We breakfast on milk tea and oatmeal and then it is Nashesha's turn on dishes. It is still blowing hard and cold., but it is nice to walk around bare foot on the short grass.
We know the sun will get hot so we pack up and ride further up the mountain and find a big tree with a small patch of grass. To get there we take small cow trails through the thickets. Nashesha is expert at avoiding the nettles now after touching one on the way in yesterday.
We are relax under one of the trees above Erik's head in the middle of thickets.
I climb up the tree for plants for our rock gardens and find a space up in the tree used by kids? monkeys? leopard?
Erik has stomach problems and is going into the bushes frequently. Nashesha plays building houses in the dirt with twigs, and I read some.
Nashesha and I eat some bread and cheese and we pack up, for the downhill ride to home.
I use the brakes enough that I worry of wearing them out. Nashesha requests to pedal some as we are coasting too much. So sometimes we are pedalling with the brakes on. Some sections we can let go of the brakes and fly down the hills. The intense sun baking us. Erik leaves us far behind. It is less than two hours to ride home. I am feeling tired, probably just from sun.
We make the 24 hour deadline, but no one was very concerned.
16 December 2008
Yesterday evening as I was walking out of my office complex I fell in step with a client, an successful insurance businessman of Asian origin. We exchanged pleasantries.
He asked if i was still riding my bike. I proudly confirmed and said even today.
I was dressed is office slacks and button down shirt, leather shoes and carrying a briefcase.
He said I was crazy so I asked why?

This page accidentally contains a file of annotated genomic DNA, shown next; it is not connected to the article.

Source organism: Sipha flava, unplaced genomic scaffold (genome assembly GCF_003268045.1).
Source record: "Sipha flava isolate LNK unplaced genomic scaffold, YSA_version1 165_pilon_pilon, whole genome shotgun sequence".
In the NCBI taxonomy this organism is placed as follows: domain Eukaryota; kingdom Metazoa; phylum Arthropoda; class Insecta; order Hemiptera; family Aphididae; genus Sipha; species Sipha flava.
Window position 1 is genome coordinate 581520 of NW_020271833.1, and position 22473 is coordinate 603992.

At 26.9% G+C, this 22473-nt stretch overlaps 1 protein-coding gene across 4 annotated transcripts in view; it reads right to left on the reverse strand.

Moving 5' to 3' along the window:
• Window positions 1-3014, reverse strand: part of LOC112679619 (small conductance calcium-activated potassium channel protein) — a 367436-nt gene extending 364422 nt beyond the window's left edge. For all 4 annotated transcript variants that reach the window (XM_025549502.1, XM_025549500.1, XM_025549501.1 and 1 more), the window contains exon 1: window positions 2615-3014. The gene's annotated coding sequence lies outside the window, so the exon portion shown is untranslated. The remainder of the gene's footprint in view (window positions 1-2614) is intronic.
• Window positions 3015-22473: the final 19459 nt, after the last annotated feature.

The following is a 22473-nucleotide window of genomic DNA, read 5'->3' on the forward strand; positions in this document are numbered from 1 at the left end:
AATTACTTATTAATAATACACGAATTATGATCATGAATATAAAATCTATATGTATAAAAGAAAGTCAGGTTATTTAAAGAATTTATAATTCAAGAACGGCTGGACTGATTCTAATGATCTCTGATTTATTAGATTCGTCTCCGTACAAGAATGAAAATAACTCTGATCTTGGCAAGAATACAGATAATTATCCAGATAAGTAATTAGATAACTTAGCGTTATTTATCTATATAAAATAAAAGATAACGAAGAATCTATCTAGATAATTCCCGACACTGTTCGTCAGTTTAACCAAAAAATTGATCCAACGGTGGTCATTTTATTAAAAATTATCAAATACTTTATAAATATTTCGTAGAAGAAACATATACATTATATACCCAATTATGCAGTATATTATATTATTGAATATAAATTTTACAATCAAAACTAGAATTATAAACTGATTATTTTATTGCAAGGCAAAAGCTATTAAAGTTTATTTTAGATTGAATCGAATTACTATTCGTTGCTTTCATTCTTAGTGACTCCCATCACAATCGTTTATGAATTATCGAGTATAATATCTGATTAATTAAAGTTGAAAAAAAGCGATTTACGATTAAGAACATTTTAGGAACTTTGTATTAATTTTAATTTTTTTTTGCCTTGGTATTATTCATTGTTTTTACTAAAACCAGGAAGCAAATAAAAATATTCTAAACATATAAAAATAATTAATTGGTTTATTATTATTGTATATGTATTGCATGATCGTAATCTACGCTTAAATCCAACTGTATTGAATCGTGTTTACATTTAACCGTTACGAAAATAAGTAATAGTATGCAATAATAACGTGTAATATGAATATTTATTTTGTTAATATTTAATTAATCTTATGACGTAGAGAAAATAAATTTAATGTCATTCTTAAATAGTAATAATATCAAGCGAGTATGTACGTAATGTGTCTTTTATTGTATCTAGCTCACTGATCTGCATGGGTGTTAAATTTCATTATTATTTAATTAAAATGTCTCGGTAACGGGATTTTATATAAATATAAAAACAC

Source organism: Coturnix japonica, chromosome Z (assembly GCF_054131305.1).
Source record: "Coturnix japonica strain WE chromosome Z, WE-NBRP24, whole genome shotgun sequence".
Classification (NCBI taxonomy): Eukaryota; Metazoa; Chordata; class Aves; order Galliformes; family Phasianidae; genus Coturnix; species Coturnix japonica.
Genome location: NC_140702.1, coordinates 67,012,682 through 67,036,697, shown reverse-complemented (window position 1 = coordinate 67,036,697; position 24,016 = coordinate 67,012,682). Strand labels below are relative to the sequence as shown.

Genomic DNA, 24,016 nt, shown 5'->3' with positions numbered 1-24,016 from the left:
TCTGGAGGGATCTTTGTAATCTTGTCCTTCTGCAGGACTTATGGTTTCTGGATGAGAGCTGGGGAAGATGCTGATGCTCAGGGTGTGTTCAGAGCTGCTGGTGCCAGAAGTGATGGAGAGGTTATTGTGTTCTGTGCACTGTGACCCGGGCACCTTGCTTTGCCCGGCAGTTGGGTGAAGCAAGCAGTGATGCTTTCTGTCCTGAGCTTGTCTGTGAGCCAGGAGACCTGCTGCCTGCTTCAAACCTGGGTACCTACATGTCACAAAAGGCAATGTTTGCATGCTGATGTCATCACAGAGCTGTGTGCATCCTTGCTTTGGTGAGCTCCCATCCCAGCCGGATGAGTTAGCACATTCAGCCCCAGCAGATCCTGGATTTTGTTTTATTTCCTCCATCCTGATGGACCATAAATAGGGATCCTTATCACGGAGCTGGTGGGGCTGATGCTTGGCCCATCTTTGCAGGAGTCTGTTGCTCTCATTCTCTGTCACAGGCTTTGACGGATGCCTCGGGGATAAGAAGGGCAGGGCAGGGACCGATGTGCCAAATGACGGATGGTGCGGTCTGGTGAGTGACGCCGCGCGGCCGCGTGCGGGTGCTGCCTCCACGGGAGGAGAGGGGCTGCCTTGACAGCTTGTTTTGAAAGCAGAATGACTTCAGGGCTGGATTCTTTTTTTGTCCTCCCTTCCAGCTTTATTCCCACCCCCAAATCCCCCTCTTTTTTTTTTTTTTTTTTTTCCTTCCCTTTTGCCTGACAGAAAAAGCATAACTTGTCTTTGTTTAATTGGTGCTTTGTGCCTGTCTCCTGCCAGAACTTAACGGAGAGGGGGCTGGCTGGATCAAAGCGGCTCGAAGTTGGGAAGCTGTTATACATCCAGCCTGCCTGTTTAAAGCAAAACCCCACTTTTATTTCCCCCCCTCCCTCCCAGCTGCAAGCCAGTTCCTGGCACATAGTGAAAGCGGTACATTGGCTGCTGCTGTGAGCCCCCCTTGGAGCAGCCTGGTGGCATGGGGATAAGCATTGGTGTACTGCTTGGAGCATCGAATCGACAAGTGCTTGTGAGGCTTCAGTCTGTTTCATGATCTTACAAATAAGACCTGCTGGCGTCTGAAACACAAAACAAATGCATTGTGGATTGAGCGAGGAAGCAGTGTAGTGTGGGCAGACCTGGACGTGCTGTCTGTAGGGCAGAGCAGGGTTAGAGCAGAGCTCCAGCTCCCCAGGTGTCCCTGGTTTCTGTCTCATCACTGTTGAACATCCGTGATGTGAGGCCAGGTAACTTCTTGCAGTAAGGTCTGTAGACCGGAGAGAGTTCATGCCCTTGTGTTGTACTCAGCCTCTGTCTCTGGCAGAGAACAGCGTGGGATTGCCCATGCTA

He replied " Well that is why they made cars."
I couldn't believe my ears.
I retorted that the side effects of cars is global warming, pollution, congestion, ill health, etc.
He agreed but I don't think I converted him.
14 December 2008
For statistical purposes it took 46 minutes to the Main forest road, 56 to the start of the forest reserve next to Sambasha and 61 minutes to the single track turn off. The whole ride took 1 hr 45 minutes.
The ride did the trick. I still see too much to do but it is not depressing me.
10 December 2008
A few months ago I started picking up sticks lying around in my work's parking lot and carrying them home in my frame bag and for cooking morning tea.
One day I noticed the parking lot sweepers were sweeping leaves and sticks and I asked what they did with them. I figured they took them home like me. Not so, they are burned with the trash. So I begged them to put some sticks in my bag. The next day I found the bag stuffed over flowing with nice round sticks. I would sometimes find it full. Today I found a big paper box next to my bike full of pieces of lumber. I was going to put the box on the rack but that would block my rear light, so I stuffed the briefcase, frame bag all full and left a few more pieces. Made me laugh at myself, kind of like a bag lady.
So I rode home with my firewood. On the main highway something seemed different.
Half way home it seemed that navigating in the dark was easier. Ahh I noted the recently erected street lights were actually on and it made seeing holes and pedestrians much easier. Maybe development is not so bad. The lighted roads lasted through the Technical College intersection. Then it was back to the dark. I was spoiled and missed the light.
About 1/2 the cars in my town Arusha are SUVs and when they come behind you it sounds like they are all screaming directly towards me. It is unnerving. When they pass I am surprised how far away they are from me. Today it seemed people were in a hurry and taking more chances. Even with all the lighted streetlights I felt vulnerable.